As I think about last night’s speech by President Obama, two words kept coming to mind: partisan and combative. The speech was highly partisan, even though he gave lip-service to bi-partisanship. And I thought he was needlessly combative – calling people liars and describing those who disagree in less than flattering terms.
It was not his finest hour. Nor was it a particularly good speech. It seemed to go on forever and that is usually a sign that it isn’t holding the attention of the audience.
As I figured, since I was at a loss as to what else he could do, he attempted to repackage the same old proposals that the country has been rejecting and called it “new and improved”. He promised details, but there were scant few. And that was particularly true in his attempt to describe how he’d pay for the mess.
Let’s look at some quotes:
There are now more than thirty million American citizens who cannot get coverage.
I’m wondering what happened to the 17 million “Americans” that Democrats and Obama have consistently claimed were uninsured. Where did the 47 million uninsured go? Is this an acknowledgment that they’ve been purposely pumping the numbers up for quite some time?
Well the time for bickering is over. The time for games has passed. Now is the season for action.
This is what I mean about needlessly combative. Those who attended townhalls and other gatherings to voice their opinions and protest what the Democrats were trying to pass do not consider what they did to be “bickering” nor do they feel they were engaged in “games”. Those gaming this were the Democrats who tried their hardest to pass this monstrosity without the benefit of debate, without anyone being able to read and digest it and without Republican participation.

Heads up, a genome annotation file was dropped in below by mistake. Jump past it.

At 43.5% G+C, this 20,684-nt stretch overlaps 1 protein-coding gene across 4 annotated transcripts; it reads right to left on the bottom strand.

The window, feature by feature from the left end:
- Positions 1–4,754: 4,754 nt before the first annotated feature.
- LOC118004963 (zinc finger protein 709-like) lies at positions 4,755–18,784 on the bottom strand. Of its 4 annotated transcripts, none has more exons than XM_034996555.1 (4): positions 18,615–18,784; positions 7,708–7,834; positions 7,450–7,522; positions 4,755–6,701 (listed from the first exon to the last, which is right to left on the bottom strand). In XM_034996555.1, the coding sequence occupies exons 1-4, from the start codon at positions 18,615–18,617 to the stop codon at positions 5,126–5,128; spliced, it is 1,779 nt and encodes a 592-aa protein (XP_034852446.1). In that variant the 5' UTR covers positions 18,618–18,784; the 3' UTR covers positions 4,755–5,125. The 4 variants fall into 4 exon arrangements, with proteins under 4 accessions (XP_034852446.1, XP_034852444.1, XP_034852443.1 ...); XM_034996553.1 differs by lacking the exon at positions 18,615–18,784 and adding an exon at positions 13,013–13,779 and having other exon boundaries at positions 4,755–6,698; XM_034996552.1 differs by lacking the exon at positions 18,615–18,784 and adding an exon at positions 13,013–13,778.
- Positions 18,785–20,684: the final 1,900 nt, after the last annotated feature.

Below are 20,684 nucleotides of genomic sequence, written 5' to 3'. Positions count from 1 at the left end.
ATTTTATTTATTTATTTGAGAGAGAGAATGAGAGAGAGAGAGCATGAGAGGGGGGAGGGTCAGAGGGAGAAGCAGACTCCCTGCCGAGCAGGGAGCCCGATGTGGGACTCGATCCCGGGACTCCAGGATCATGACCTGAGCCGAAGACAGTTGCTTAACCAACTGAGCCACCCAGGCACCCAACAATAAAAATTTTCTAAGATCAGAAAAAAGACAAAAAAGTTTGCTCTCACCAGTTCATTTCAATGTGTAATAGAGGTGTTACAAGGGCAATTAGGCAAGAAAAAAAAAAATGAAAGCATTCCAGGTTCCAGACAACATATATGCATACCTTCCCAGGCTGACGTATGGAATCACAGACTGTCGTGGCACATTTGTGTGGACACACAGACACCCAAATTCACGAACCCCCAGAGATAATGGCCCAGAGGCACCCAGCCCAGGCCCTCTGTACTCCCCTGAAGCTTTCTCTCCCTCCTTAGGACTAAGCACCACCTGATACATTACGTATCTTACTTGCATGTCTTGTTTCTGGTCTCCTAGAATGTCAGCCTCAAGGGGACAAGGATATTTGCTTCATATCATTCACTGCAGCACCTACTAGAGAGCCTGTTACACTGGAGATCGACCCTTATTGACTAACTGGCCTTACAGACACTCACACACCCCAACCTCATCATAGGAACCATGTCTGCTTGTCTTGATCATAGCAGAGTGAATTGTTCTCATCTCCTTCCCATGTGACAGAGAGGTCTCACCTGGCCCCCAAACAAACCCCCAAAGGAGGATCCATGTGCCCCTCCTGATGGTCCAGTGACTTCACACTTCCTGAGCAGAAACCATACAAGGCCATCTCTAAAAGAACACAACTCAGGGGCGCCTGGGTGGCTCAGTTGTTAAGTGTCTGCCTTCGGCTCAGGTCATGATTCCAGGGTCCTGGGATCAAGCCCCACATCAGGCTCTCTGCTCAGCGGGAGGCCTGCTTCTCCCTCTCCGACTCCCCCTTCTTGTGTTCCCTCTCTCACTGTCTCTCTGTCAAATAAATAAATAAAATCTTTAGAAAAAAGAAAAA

That is gaming the system. There’s no rush to do this and pretending there is also falls under “gaming”.
My health care proposal has also been attacked by some who oppose reform as a “government takeover” of the entire health care system. As proof, critics point to a provision in our plan that allows the uninsured and small businesses to choose a publicly-sponsored insurance option, administered by the government just like Medicaid or Medicare.
So let me set the record straight. My guiding principle is, and always has been, that consumers do better when there is choice and competition.
But it has never been Obama’s guiding principle – not when he insists that “choice” and “competition” can only be achieved by introducing a government run entity into the mix while declining to consider other options.